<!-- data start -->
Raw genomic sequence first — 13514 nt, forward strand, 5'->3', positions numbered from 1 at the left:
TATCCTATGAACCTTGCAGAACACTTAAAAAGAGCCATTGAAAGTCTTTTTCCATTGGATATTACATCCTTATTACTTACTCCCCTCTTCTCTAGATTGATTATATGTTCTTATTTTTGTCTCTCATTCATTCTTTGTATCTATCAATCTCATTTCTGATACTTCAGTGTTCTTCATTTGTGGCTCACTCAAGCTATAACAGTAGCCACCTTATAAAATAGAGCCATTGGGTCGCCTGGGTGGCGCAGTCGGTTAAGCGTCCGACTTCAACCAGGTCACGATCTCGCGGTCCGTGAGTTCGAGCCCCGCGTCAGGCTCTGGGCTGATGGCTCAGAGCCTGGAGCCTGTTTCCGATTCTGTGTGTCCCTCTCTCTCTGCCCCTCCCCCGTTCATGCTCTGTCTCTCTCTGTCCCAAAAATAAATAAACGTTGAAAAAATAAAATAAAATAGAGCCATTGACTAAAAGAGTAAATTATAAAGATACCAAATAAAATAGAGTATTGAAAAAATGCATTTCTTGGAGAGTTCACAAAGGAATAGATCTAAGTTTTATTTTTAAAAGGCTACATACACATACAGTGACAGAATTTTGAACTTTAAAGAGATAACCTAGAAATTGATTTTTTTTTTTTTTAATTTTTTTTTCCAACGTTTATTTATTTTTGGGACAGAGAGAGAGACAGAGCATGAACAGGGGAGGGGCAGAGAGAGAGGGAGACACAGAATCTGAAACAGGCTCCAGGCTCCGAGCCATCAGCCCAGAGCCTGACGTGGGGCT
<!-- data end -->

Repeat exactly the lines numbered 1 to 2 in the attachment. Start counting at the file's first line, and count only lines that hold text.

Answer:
Raw genomic sequence first — 13514 nt, forward strand, 5'->3', positions numbered from 1 at the left:
TATCCTATGAACCTTGCAGAACACTTAAAAAGAGCCATTGAAAGTCTTTTTCCATTGGATATTACATCCTTATTACTTACTCCCCTCTTCTCTAGATTGATTATATGTTCTTATTTTTGTCTCTCATTCATTCTTTGTATCTATCAATCTCATTTCTGATACTTCAGTGTTCTTCATTTGTGGCTCACTCAAGCTATAACAGTAGCCACCTTATAAAATAGAGCCATTGGGTCGCCTGGGTGGCGCAGTCGGTTAAGCGTCCGACTTCAACCAGGTCACGATCTCGCGGTCCGTGAGTTCGAGCCCCGCGTCAGGCTCTGGGCTGATGGCTCAGAGCCTGGAGCCTGTTTCCGATTCTGTGTGTCCCTCTCTCTCTGCCCCTCCCCCGTTCATGCTCTGTCTCTCTCTGTCCCAAAAATAAATAAACGTTGAAAAAATAAAATAAAATAGAGCCATTGACTAAAAGAGTAAATTATAAAGATACCAAATAAAATAGAGTATTGAAAAAATGCATTTCTTGGAGAGTTCACAAAGGAATAGATCTAAGTTTTATTTTTAAAAGGCTACATACACATACAGTGACAGAATTTTGAACTTTAAAGAGATAACCTAGAAATTGATTTTTTTTTTTTTTAATTTTTTTTTCCAACGTTTATTTATTTTTGGGACAGAGAGAGAGACAGAGCATGAACAGGGGAGGGGCAGAGAGAGAGGGAGACACAGAATCTGAAACAGGCTCCAGGCTCCGAGCCATCAGCCCAGAGCCTGACGTGGGGCT